Relationships often define our happiness and our outlook on life. We are taught, from the time we enter kindergarten, that we must relate to others. We must share our toys, respect others’ space and defer to authority. College psychology professors teach us that our relationships with our parents will profoundly impact our levels of success in life. Romantic relationships open doors to new happiness or heartbreak. The one relationship that probably affects our daily lives more than any other is the relationship with a boss.
Almost everyone has had a bad relationship with a boss drive us away from what was otherwise a good job or company. But consider how many times you have hung on to a bad job when the relationship with your boss was strong!
In customer service jobs all across America, the relationship between the frontline employee and the direct manager is a key element in the happiness of the employee. In his book, Vital Friends: The People You Can’t Afford To Live Without (Gallup Press, 2006), Tom Rath evaluated more than 5 million Gallup surveys and found that “when employees have close friendships with their boss, they are more than twice as likely to be satisfied with their jobs.” This level of happiness converts into the positive treatment of customers, which drives the bottom line.
‘Ask yourself: Who was the best manager you ever worked for?’
Relational leadership is not the easy way to manage; autocratic or dictatorial leadership is a much easier path to follow. Yet, while “because I said so” may have worked for my dad, it does not work with today’s employee. I have found, over the past 25 years, that most employees want to feel that they are adding value and having an impact on the success of the company. The best ones want to know “why” and want to be able to participate in making decisions.
The first step in relational leadership is to take the time to get to know your employees. What are their passions? What are their needs and aspirations in the job? The next step is to show your employees that their opinions and insight are valuable. Instead of demanding success, the frontline manager must coach the employee.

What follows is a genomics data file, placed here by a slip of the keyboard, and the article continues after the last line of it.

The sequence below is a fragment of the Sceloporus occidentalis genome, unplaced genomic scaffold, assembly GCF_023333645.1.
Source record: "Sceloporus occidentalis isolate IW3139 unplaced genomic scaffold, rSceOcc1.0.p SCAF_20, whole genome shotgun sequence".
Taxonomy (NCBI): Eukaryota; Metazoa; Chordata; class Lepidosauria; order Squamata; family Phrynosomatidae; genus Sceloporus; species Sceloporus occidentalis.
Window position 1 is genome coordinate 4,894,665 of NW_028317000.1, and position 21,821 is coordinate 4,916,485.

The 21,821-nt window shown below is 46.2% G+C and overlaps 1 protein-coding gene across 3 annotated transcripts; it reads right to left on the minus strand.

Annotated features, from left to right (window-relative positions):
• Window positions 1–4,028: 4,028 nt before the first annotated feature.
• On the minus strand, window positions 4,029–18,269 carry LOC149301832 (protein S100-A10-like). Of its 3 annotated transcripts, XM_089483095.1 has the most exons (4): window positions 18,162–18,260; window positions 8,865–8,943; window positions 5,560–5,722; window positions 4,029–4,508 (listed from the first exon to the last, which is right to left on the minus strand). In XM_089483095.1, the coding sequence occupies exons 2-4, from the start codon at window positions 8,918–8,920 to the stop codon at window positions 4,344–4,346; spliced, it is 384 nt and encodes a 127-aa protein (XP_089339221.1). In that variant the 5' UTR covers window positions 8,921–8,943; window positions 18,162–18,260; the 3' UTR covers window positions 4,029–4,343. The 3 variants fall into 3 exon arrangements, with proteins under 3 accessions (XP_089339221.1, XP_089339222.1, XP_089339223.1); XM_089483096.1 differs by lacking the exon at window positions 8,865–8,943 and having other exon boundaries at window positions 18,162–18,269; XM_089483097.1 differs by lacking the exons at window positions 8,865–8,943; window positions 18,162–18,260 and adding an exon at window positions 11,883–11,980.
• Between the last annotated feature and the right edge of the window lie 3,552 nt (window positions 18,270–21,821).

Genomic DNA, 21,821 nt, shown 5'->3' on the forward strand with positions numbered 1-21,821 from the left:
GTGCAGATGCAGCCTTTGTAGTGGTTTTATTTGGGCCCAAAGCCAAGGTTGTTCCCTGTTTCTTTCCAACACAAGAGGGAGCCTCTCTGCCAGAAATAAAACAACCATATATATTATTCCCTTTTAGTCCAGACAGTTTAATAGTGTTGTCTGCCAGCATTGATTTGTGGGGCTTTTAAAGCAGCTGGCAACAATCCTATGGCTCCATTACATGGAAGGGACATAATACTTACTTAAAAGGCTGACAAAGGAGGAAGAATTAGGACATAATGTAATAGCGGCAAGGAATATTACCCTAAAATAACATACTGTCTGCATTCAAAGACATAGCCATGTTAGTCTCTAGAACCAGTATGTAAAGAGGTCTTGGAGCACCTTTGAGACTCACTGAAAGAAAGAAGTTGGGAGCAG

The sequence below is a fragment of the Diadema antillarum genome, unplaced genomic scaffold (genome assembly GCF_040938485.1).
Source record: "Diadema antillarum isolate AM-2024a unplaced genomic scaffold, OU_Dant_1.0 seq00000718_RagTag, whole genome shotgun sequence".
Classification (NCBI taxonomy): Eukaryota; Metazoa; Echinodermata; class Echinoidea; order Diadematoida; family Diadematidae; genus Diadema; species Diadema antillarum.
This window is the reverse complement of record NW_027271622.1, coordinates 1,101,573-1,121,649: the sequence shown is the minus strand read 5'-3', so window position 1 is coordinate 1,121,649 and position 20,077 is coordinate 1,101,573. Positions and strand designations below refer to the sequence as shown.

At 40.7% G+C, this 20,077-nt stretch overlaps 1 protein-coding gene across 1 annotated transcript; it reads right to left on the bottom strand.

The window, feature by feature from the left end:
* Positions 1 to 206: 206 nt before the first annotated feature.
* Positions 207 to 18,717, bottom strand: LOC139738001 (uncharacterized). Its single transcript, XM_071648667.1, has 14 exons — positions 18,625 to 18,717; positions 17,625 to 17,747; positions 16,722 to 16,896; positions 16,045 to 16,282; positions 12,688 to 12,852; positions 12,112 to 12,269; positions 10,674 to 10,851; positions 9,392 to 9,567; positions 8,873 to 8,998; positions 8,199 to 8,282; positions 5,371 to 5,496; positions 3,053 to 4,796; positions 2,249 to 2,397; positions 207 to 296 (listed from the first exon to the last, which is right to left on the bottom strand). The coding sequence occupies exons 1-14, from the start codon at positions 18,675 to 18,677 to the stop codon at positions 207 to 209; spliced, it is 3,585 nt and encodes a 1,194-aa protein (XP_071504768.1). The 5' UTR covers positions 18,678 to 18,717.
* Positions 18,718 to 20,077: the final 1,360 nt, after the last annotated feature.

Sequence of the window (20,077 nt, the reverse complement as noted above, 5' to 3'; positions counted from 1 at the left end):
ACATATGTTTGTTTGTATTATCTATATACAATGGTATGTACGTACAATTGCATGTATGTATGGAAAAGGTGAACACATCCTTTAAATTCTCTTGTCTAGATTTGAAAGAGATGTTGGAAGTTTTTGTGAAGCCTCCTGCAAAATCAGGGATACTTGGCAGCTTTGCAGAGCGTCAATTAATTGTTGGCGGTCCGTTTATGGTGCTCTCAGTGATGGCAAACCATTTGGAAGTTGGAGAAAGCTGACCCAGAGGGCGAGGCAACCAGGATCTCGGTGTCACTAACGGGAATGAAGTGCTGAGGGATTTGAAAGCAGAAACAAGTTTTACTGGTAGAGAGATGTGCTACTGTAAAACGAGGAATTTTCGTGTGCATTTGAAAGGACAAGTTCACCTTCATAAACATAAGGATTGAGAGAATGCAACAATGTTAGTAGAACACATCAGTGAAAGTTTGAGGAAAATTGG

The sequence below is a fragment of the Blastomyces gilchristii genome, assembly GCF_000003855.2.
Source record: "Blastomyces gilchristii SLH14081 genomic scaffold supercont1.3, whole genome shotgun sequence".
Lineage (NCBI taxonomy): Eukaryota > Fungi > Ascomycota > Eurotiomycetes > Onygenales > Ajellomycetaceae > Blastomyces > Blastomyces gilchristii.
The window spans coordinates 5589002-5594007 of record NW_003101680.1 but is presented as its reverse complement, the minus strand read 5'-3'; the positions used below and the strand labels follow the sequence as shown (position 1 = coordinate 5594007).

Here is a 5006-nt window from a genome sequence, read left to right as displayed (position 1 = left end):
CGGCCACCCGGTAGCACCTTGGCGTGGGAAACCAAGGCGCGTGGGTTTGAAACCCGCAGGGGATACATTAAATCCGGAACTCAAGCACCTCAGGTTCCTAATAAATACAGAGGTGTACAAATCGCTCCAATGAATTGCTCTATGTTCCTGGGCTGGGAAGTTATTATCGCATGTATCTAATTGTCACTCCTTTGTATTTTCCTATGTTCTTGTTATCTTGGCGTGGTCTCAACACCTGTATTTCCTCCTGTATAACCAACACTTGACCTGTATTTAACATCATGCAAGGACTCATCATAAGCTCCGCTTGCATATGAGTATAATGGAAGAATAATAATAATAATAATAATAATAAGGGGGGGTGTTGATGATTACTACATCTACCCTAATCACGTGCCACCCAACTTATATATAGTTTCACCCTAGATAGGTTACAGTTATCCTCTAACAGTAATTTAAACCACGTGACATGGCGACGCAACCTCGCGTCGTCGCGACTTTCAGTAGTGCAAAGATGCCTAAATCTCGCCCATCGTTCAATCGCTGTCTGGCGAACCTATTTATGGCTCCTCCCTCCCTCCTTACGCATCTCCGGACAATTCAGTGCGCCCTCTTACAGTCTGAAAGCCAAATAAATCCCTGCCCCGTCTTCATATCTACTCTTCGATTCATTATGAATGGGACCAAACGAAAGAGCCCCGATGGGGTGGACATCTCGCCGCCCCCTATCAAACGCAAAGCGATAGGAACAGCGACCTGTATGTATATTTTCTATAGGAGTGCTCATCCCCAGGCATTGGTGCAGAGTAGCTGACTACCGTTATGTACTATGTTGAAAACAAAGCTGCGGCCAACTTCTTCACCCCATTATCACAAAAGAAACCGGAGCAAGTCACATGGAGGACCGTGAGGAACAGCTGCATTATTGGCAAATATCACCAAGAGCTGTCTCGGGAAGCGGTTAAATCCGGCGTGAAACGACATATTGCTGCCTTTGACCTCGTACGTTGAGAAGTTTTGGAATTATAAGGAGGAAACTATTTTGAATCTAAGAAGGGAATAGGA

“More time with me”
As a consultant, I speak to customer service employees across America. When I ask them what they would like to change about their daily interactions with their managers, they most frequently say they’d like their bosses to “spend more time with me, to let me know if I am doing a good job and to help me understand how to do better.”
Executives at Blue Cross Blue Shield of Massachusetts understand the value of the employee and recently embarked on a new program in their call center to build stronger relationships among coaches, supervisors, managers and the customer-facing agents. One-on-one meetings focused on the employee’s perspective first, with a goal of calibrating the employees’ expectations with the company’s need to satisfy customers. Senior Manager Sheryl Nasiatka knew that these efforts were paying off, in less than 90 days, when she interviewed an agent for a new team lead position. The agent had been with the company for just more than a year and was anxious to become part of the management team.
She asked, “How will you establish yourself as a leader on the team, or how will you build rapport with your associates?” The agent responded, “I think it is important to really know your team. I would make an effort to personally learn who they are, who their family is and what’s important to them outside of work. That’s what makes a connection, and that’s what builds trust, loyalty and teamwork.” Nasiatka knew the “relationship thing” was working when it had made its way three levels deep into the organization.
Of course, there is a need to balance privacy considerations, but I am not talking about snooping into the employee’s life outside of work; I am talking about paying attention to the daily discussions that naturally occur in the workplace and reflect their passions in life.
Ask yourself: Who was the best manager you ever worked for? Did he or she know you as a person? Did he or she care about your success and seek to support your aspirations in life?
Take this quick quiz to test your knowledge of your team: List the people who report to you, and write a sentence to answer the question for each team member in each of these areas:
- Person. What is his or her passion is life? What is the most important event in his or her personal life in the past three months?
- Player. Is he or she a team player? What are the life skills that you can share with him or her that will allow this person to become a better player on your team?
- Performer. What can you do to help improve this employee’s skills? What is the one thing that you will focus over the next 30 days to allow this person to become a better performer?
Building relationships is not rocket science or a deep methodology for management skills. It’s merely a good approach to helping your people realize their potential. Follow in the footsteps of the great managers in your life; know your people and seek to support their successes and passions.